Nic Marks: The Happy Planet Index
“GDP measures everything except that which makes life worthwhile.” — Robert F. Kennedy
Nic Marks thinks quality of life is measurable, and that true contentment comes not from the accumulation of material wealth but from our connections with others, engagement with the world, and a sense of autonomy. This isn’t just theory: a pioneer in the field of well-being research, Marks creates statistical methods to measure happiness, analyzing and interpreting the evidence so that it can be applied to such policy fields as education, sustainable development, healthcare, and economics.
The founder of the Centre for Well-Being, an independent think tank at the New Economics Foundation (NEF), in London, Marks is particularly keen to promote a balance between sustainable development and quality of life. To investigate this, he devised the Happy Planet Index, a global index of human well-being and environmental impact. The results made headlines: People in the world’s wealthiest countries, who consume the most of the planet’s resources, don’t come out on top in terms of well-being. Which raises the question: What purpose does unfettered economic growth serve?
Dan Gilbert asks, Why are we happy?
Well, it turns out the pre-frontal cortex does lots of things, but one of the most important things it does is it is an experience simulator. Flight pilots practice in flight simulators so that they don’t make real mistakes in planes. Human beings have this marvelous adaptation that they can actually have experiences in their heads before they try them out in real life. This is a trick that none of our ancestors could do, and that no other animal can do quite like we can. It’s a marvelous adaptation. It’s up there with opposable thumbs and standing upright and language as one of the things that got our species out of the trees and into the shopping mall.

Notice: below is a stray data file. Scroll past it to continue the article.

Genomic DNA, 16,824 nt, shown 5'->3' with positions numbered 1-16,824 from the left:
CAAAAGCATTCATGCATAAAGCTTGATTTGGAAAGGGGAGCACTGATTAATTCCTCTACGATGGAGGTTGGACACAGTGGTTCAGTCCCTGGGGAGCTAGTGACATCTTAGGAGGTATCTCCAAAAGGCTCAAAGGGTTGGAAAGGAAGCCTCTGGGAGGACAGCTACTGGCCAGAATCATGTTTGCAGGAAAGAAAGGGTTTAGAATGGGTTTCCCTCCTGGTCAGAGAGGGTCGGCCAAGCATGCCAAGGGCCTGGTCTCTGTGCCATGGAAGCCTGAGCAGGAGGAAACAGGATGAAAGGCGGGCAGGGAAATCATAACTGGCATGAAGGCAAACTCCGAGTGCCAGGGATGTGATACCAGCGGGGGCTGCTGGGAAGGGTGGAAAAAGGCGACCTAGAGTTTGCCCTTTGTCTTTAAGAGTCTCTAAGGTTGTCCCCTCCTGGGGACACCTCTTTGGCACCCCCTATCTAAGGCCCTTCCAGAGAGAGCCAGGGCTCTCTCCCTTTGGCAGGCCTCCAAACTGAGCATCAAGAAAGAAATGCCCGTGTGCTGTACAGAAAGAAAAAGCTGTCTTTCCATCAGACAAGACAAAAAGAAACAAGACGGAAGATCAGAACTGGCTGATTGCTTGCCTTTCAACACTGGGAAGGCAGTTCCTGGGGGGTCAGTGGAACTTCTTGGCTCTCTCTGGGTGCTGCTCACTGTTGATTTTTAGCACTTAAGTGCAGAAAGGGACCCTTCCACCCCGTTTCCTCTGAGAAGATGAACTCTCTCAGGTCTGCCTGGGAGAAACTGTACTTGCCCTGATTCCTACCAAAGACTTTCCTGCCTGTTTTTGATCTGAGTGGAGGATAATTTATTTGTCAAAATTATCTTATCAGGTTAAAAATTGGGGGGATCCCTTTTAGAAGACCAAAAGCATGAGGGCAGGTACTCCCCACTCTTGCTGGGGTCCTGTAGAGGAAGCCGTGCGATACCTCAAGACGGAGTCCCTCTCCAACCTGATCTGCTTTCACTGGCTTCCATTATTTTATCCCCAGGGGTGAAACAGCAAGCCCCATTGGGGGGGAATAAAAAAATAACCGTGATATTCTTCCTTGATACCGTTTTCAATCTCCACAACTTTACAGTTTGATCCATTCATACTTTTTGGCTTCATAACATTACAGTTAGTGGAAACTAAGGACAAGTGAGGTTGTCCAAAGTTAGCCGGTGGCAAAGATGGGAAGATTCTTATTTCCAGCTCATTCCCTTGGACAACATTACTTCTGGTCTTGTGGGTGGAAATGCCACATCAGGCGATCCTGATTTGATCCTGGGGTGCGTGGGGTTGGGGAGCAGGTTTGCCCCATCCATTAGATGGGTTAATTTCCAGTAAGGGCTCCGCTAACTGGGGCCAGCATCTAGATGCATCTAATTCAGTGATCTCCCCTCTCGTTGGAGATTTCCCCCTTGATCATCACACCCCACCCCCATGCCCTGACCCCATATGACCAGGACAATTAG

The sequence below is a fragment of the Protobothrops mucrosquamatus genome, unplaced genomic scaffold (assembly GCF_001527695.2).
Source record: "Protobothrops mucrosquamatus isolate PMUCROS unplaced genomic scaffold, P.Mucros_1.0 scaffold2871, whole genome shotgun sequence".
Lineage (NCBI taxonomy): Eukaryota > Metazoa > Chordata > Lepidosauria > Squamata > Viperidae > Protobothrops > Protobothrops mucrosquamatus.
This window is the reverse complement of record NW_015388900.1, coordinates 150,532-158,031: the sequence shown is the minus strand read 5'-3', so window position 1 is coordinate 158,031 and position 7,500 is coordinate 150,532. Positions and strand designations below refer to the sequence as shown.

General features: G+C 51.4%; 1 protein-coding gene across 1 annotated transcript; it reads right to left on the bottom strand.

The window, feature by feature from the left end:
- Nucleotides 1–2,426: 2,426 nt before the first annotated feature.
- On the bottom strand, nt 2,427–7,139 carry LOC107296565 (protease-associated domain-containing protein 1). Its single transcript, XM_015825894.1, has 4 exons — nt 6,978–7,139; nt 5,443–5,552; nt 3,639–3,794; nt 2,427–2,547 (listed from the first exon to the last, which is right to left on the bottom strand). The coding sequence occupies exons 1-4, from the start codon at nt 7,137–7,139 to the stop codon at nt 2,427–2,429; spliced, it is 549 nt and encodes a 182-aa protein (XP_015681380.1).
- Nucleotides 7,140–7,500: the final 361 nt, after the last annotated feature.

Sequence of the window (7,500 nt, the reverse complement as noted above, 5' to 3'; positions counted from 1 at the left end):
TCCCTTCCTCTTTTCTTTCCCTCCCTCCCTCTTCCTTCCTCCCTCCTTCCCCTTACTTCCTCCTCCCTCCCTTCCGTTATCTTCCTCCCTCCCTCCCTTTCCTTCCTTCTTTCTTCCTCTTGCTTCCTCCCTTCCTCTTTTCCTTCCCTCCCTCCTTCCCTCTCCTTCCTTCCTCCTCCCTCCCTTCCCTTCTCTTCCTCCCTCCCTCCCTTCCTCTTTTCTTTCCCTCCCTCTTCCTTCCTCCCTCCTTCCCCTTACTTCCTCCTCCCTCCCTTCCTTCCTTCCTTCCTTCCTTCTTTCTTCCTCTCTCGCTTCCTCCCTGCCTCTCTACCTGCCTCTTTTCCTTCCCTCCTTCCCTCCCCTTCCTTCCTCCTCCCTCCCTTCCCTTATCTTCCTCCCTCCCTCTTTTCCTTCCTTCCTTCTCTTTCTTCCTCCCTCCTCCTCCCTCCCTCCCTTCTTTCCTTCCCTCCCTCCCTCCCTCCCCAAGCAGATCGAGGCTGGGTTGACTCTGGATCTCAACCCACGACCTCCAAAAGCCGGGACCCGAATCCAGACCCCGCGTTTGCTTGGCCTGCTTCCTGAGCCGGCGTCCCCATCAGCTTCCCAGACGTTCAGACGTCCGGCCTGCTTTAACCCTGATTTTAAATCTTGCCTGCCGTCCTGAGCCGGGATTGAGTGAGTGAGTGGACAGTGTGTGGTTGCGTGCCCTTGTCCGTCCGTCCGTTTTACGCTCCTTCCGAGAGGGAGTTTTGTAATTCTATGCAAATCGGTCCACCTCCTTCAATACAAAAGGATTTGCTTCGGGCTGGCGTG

Now — (Laughter) — all of you have done this. I mean, you know, Ben and Jerry’s doesn’t have liver-and-onion ice cream, and it’s not because they whipped some up, tried it and went, “Yuck.” It’s because, without leaving your armchair, you can simulate that flavor and say “yuck” before you make it.
Impact bias. “Natural happiness is what we get when we get what we wanted, and synthetic happiness is what we make when we don’t get what we wanted. In our society, we have a strong belief that synthetic happiness is of an inferior kind.” (Dan Gilbert)
Matthieu Ricard on the habits of happiness